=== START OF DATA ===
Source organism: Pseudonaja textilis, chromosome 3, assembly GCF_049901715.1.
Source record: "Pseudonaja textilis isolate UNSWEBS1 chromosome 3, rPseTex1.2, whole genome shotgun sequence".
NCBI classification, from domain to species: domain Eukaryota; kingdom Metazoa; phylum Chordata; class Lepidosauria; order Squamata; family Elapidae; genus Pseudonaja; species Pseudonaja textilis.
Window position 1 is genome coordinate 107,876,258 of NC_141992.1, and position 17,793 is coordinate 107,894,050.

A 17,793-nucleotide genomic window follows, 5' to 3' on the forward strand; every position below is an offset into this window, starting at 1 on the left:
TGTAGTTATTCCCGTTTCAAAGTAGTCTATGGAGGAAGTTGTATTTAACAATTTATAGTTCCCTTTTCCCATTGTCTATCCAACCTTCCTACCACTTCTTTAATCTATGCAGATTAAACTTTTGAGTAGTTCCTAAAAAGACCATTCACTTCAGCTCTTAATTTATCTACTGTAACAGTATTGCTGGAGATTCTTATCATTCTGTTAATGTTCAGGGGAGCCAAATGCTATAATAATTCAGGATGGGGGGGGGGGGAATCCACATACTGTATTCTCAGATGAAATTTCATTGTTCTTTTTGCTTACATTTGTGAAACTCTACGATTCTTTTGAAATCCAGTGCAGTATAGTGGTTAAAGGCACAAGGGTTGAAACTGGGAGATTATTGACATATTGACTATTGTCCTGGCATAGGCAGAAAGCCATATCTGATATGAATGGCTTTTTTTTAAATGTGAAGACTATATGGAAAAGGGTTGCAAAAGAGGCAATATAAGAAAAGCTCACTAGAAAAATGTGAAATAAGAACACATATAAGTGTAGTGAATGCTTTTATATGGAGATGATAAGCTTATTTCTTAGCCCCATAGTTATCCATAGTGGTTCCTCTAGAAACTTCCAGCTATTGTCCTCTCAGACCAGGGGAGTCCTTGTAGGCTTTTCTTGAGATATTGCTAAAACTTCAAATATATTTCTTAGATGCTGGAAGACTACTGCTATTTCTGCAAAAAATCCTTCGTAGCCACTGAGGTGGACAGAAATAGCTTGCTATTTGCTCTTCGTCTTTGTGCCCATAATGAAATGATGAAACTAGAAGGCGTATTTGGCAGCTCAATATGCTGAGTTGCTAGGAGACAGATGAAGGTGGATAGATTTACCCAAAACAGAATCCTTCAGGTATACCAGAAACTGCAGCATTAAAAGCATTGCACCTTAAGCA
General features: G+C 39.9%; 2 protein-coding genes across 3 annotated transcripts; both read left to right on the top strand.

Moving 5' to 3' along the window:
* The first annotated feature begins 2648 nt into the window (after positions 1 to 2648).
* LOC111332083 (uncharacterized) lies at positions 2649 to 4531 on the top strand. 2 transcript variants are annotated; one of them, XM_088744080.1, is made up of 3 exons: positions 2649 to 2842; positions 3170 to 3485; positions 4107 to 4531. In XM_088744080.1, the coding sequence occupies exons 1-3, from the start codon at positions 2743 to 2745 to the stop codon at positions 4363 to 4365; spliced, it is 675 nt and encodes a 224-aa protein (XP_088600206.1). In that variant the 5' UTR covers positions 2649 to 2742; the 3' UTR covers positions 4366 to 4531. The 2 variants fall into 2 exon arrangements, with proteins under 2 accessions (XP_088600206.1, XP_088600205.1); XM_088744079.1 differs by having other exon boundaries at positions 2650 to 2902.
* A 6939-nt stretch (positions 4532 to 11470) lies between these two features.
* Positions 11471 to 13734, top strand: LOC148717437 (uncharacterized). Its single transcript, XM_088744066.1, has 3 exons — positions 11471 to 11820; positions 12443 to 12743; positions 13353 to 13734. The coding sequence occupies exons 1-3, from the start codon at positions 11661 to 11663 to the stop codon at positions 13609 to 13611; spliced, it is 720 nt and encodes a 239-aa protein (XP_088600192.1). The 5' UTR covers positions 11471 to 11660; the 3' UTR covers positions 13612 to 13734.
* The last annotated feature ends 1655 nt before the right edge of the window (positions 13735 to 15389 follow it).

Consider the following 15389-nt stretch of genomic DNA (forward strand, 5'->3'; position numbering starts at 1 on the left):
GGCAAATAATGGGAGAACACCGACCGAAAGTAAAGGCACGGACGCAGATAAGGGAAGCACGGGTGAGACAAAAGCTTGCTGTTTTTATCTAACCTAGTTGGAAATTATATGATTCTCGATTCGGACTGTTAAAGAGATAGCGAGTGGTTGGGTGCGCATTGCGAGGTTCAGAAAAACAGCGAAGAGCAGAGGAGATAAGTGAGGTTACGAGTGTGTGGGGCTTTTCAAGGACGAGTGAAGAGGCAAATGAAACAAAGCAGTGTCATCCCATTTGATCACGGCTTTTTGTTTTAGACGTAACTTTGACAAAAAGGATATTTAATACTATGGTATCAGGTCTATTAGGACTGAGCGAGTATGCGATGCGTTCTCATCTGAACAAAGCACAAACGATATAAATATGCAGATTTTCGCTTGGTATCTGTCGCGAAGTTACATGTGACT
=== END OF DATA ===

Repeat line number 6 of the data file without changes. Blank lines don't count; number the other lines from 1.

TGTAGTTATTCCCGTTTCAAAGTAGTCTATGGAGGAAGTTGTATTTAACAATTTATAGTTCCCTTTTCCCATTGTCTATCCAACCTTCCTACCACTTCTTTAATCTATGCAGATTAAACTTTTGAGTAGTTCCTAAAAAGACCATTCACTTCAGCTCTTAATTTATCTACTGTAACAGTATTGCTGGAGATTCTTATCATTCTGTTAATGTTCAGGGGAGCCAAATGCTATAATAATTCAGGATGGGGGGGGGGGGAATCCACATACTGTATTCTCAGATGAAATTTCATTGTTCTTTTTGCTTACATTTGTGAAACTCTACGATTCTTTTGAAATCCAGTGCAGTATAGTGGTTAAAGGCACAAGGGTTGAAACTGGGAGATTATTGACATATTGACTATTGTCCTGGCATAGGCAGAAAGCCATATCTGATATGAATGGCTTTTTTTTAAATGTGAAGACTATATGGAAAAGGGTTGCAAAAGAGGCAATATAAGAAAAGCTCACTAGAAAAATGTGAAATAAGAACACATATAAGTGTAGTGAATGCTTTTATATGGAGATGATAAGCTTATTTCTTAGCCCCATAGTTATCCATAGTGGTTCCTCTAGAAACTTCCAGCTATTGTCCTCTCAGACCAGGGGAGTCCTTGTAGGCTTTTCTTGAGATATTGCTAAAACTTCAAATATATTTCTTAGATGCTGGAAGACTACTGCTATTTCTGCAAAAAATCCTTCGTAGCCACTGAGGTGGACAGAAATAGCTTGCTATTTGCTCTTCGTCTTTGTGCCCATAATGAAATGATGAAACTAGAAGGCGTATTTGGCAGCTCAATATGCTGAGTTGCTAGGAGACAGATGAAGGTGGATAGATTTACCCAAAACAGAATCCTTCAGGTATACCAGAAACTGCAGCATTAAAAGCATTGCACCTTAAGCA